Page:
Welcome to DCD.com!
Welcome to DCD.com!

 Current Issue
 Click here to
 read the issue.
Click Here To Access The DCD Archives™
Subscriber Login

   Current Issue
   Issue Archive
   Specifiers Spotlights
   Building Products Revue
   Technical Articles
   Case Studies
   DCD Sq. Ft. Cost Guides

   Cost Trends

   Media Kit

   Free Subscription
   DCD E-News Subscription



Find out how much this building will cost in your area today

with our online estimating tool, the DCD Archives.

Click Here to create a conceptual estimate instantly on this building

and hundreds of other EDUCATIONAL projects.

DCD Subscribers Login Here


  Mount Union Junior/Senior High SchoolMount Union Junior/Senior High School

Architect & Structural Engineer

Holabird & Root
140 South Dearborn Street, #500, Chicago, IL 60603

General Description

Location: Mount Union, Pennsylvania
Date Bid: May 2009 Construction Period: May 2009 to Sep 2011
Total Square Feet: 165,238 Site: 22 acres.
Number of Buildings: One; 48 classrooms; auditorium seating capacity, 680; gymnasium capacity, 850.
Building Size: First floor, 141,238; second floor, 24,000; total, 165,238 square feet.
Building Height: First floor, 12’4”; second floor, 12’4”; total, 24’8”.
Basic Construction Type: Addition/Renovation.
Foundation: Cast-in-place. Exterior Walls: Brick. Roof: Membrane. Floors: Concrete. Interior Walls: CMU, metal stud drywall.

Construction Team

Structural Engineer: Keller Engineers, Inc. - 420 Allegheny Street, Hollidaysburg, PA 16648
General Contractor: Leonard S. Flore, Inc. - 5506 Sixth Avenue, Rear, Altoona, PA 16602
Mechanical & Electrical Engineer: IEQ Engineering - 15 North Front Street, #300, Steelton, PA 17113
Theater Design: Environmental Acoustics - 1400 Hummel Avenue, Leymoyne, PA 17043
Food Service Design: Barry Haugh & Associates - 47 Jean Lo Way, York, PA 17406

Mount Union is on the Juniata River, at the foot of Jack's Mountain. Once called the "Silica Brick Capital of the World", the three large refractory plants made brick used to line steel furnaces and coke ovens. This 2,500-person community had long ago faced economic challenge with the closure of the three brickyards, and the end of coal mining in the "broad-top" area of Huntingdon County. With an average annual income for families of $21,400 well below state and national averages, the community continues to face the challenge of creating opportunities for its young people.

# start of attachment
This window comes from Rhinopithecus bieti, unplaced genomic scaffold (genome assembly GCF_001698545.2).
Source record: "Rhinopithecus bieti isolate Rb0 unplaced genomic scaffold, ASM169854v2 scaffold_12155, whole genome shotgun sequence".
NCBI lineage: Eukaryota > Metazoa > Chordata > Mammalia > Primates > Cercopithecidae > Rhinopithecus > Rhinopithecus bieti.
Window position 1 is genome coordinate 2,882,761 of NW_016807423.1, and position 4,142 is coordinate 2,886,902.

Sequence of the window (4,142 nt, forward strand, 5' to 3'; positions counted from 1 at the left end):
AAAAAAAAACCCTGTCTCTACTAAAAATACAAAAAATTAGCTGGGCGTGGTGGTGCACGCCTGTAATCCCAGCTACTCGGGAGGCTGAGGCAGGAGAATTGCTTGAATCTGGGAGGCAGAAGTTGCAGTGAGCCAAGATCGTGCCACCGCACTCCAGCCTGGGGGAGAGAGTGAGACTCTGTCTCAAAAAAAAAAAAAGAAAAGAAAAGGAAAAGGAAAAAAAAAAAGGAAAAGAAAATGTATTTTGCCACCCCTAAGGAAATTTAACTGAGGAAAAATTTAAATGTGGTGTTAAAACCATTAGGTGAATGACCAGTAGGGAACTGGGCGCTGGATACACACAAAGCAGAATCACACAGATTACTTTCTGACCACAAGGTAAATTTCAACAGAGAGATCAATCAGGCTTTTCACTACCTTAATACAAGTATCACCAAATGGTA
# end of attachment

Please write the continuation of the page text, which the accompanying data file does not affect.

The 1954 Junior/Senior High School had last been expanded in 1962 and much of the building was original to its date of construction. As a strong desire existed to better separate junior and senior high age pupils, as well as improve educational offerings, a number of internal space conversions occurred. This included the creation of new easily identifiable exterior entrances for the Middle and High school wings, reversing the building's original floor plan, as well as providing an entrance for the community center. While budget was constrained by local economics, but interior rejuvenation was a client goal, the focus of the interior design was to embrace the buildings existing elements of mid-century modern design style (often referred to as "populux" or "googie' architecture) with updated color palettes and materials.

Several small additions house auxiliary gymnasium, team locker rooms, weight room, library, Internet cafe, vocational agriculture lab space, District Administration offices and kitchen support. The library serves as the local branch of the Huntington County Library System with an exterior entrance for community use for when the schools is not in session. This space is a reinterpretation of the 1950s to 1960s mid-century modern interior, with an updated color scheme. The space includes a reading area, conference rooms, a distance learning center and an Internet café style computer lab.

The auditorium was fully renovated with an enlargement of the stage and reconfiguration of the seating to "continental style". Acoustic upgrades were of primary importance with the original asbestos plaster ceiling being removed and a series of wood faced sound reflectors and absorbers installed at ceiling, side and rear walls. Interior finishes, lighting, stage, and sound systems were also design considerations.

Although a formal green rating was not pursued, energy efficiency was central to the design. Single pane windows were replaced with new units featuring interior light shelves, high performance glass and exterior sunshades. On the 1962 two-story addition, aluminum curtain wall systems were replaced with new aluminum clad triple pane units and an insulated metal panel infill system. Roof mounted energy recovery units (ERV's) coupled with a ground-coupled geothermal heating/cooling system (one hundred sixty 450-foot deep wells) provide substantially improved utility costs. In large areas packaged gas fired/DX heating/cooling units were installed with variable ventilation CO2 monitoring. Site lighting was replaced with LED fixtures. Internally all original incandescent and T-12 fluorescent lighting fixtures were replaced with T-5 and compact fluorescent bulbs.

Product Information
Roofing: Carlisle Syntec
Flooring: Interface, Lees Carpet, AZROCK, Flexco Sports Flooring
Windows: Graham Architectural
Curtain Wall, Entrances & Storefronts: Kawneer
Daylighting/Skylights: Kalwall
Elevators: OTIS

D4COST Software

The Specialty Bookstore for Construction, Business, Education and Life


©2015 Copyright DC&D Technologies, Inc. All rights reserved. | DCD Construction Magazine | Email: webmaster@dcd.com